Aside from the fantastic cabled lattice stitch pattern, the sweaters have lots of other special design features.  The ribbing at the cuffs and hem looks like regular two-by-two rib, but it includes slipped stitches that help the ribs to stand out, making them conform more closely to the look of the cables.  The yoke is worked in an Elizabeth Zimmermann-inspired seamless construction.   The armholes and sleeve caps have the shape of set-in sleeves, but end in saddle shoulders that continue the established cable pattern and create a comfortable shoulder and sleeve cap section.  Shaping details prevent the sharp corner look that saddle shoulder construction can sometimes have.



collar and shoulder detail


The collar is worked in a pretty unique way as well.  The construction was inspired by the classic Cowichan-style collars that are usually done at a huge gauge in garter stitch.  I adapted that style to work with ribbing to mirror the cuffs and hem.  It's quite magical and I hope you'll enjoy it as much as I did.

Thanks to the Twist Collective team for their beautiful styling and photography!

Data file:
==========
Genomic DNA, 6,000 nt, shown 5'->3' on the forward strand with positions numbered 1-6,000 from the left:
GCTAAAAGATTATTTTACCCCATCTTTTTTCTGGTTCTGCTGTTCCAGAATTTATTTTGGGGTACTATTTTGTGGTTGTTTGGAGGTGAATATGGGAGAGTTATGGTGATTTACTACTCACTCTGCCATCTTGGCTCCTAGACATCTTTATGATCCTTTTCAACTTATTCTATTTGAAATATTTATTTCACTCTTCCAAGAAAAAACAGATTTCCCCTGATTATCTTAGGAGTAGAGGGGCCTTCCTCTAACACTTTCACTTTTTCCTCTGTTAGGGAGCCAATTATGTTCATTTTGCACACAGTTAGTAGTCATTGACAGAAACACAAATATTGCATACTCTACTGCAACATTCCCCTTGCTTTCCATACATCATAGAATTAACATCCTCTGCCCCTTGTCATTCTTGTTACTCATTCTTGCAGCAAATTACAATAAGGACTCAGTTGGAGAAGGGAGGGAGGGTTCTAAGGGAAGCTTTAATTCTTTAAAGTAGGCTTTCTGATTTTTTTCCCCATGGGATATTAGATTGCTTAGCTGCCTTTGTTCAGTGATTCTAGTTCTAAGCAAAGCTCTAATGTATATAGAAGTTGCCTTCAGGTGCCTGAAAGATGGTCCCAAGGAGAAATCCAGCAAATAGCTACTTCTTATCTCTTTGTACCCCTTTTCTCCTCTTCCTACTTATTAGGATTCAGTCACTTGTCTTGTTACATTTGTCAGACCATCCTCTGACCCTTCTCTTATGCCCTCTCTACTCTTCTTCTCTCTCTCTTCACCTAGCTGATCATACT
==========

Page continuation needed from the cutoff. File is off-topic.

Anne HansonAnne Hanson is today's featured designer in our Five for Five interview series; you can follow the whole series here. She has contributed six beautiful and classic patterns to our pages. Keep up with Anne here!






some of anne's work

(Leaving Cardigan and Pullover, Budding Apple)


1. What's your favorite thing to knit?

I love to design and knit wool garments; it's fascinating to create the fabric surface and build the structure at the same time.
2.  What's your favorite design you did for Twist Collective? Why?
The Leaving sweater is my favorite twist collective design. I love its feminine shape and bold feature panel, as well as the fact that it is flattering on any figure type. 
3. What is your worst knitting habit?
Not making notes or writing down details when i should. and I often forget to measure or weigh a finished piece before I soak and block it; there's really only one chance to do that. 
4. Tell us about a job you've had in the past that would amuse or surprise people who don't know you.
Many people are surprised to find out that I was educated as a speech pathologist and worked in that field for five years after graduating college. I also worked in restaurants and sewed custom clothing at night and on weekends because I had interests in those areas too—which is how I eventually ended up working in the fashion business.
5. Finish this sentence:  If everyone knew how to knit…
we'd all appreciate the importance of the real thing.